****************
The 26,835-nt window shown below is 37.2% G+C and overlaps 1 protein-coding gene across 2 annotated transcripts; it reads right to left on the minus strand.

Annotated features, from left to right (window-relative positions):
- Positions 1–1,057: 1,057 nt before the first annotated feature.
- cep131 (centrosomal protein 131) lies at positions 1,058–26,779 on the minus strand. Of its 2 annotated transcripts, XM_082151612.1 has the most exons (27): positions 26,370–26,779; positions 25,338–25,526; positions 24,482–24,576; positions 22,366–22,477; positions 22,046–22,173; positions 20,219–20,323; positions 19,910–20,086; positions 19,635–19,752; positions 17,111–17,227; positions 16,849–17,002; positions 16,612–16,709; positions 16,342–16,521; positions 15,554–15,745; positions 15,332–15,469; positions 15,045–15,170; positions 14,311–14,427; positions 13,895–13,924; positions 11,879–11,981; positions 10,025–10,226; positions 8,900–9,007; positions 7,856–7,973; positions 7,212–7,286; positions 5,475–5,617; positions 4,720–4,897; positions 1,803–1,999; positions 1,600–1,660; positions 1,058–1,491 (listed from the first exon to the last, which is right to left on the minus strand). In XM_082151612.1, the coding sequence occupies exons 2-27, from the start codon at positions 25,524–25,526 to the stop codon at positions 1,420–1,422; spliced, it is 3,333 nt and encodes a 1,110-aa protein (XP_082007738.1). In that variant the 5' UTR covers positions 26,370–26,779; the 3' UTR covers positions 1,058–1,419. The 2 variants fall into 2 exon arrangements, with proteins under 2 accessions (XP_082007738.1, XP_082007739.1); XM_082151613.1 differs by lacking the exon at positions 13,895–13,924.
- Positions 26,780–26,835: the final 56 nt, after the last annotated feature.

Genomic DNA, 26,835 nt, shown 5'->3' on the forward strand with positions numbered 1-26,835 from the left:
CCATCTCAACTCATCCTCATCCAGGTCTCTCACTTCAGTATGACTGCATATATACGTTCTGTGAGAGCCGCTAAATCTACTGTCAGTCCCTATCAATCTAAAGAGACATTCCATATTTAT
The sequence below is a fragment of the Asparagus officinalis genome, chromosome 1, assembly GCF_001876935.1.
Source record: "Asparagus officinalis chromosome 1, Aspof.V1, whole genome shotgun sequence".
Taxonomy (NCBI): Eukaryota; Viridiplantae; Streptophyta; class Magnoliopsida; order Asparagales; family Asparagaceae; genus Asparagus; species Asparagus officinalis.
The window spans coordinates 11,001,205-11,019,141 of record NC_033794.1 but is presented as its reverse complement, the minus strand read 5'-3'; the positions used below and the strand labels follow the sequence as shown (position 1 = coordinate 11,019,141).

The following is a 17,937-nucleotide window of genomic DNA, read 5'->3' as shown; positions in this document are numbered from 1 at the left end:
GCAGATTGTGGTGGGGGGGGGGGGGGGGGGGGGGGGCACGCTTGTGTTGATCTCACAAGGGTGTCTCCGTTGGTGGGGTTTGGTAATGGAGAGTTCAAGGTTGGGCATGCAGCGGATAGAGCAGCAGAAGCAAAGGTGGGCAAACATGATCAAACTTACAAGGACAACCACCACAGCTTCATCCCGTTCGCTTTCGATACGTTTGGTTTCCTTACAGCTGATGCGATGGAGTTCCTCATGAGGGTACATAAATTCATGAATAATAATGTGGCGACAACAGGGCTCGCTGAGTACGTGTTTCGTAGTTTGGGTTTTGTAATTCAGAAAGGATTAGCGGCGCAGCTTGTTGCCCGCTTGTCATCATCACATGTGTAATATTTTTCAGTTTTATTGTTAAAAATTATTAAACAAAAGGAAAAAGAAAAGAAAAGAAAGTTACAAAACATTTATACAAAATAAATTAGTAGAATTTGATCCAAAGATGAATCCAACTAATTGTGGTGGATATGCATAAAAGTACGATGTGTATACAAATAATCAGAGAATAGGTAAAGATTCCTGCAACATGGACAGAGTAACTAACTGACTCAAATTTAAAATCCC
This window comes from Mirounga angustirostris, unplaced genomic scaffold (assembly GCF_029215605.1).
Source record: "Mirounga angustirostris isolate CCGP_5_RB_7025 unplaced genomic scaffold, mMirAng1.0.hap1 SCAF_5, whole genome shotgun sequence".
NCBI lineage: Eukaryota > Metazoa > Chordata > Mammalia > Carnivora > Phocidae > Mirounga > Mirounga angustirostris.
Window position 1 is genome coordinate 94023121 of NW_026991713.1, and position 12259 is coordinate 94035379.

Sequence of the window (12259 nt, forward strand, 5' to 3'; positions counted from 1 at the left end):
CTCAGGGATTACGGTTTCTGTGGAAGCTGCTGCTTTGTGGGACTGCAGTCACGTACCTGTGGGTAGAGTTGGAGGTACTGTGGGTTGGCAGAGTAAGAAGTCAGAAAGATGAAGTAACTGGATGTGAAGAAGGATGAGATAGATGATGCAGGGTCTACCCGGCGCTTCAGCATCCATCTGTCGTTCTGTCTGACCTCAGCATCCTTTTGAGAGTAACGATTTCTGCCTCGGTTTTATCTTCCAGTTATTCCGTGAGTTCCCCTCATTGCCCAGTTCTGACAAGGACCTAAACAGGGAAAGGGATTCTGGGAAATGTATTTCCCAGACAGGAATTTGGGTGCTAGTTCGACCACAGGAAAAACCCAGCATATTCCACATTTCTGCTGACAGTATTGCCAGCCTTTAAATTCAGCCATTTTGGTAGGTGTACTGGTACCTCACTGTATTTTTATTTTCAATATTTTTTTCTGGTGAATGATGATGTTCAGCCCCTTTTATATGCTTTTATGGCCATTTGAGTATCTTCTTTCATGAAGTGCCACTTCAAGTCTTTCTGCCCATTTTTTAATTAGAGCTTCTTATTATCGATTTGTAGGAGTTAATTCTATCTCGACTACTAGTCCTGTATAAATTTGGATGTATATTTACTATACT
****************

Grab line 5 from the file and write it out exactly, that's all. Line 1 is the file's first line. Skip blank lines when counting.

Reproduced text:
- Positions 26,780–26,835: the final 56 nt, after the last annotated feature.